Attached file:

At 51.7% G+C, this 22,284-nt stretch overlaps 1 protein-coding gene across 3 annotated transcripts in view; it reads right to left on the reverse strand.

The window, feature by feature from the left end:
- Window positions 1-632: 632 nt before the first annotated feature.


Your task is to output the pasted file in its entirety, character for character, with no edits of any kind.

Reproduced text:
At 51.7% G+C, this 22,284-nt stretch overlaps 1 protein-coding gene across 3 annotated transcripts in view; it reads right to left on the reverse strand.

The window, feature by feature from the left end:
- Window positions 1-632: 632 nt before the first annotated feature.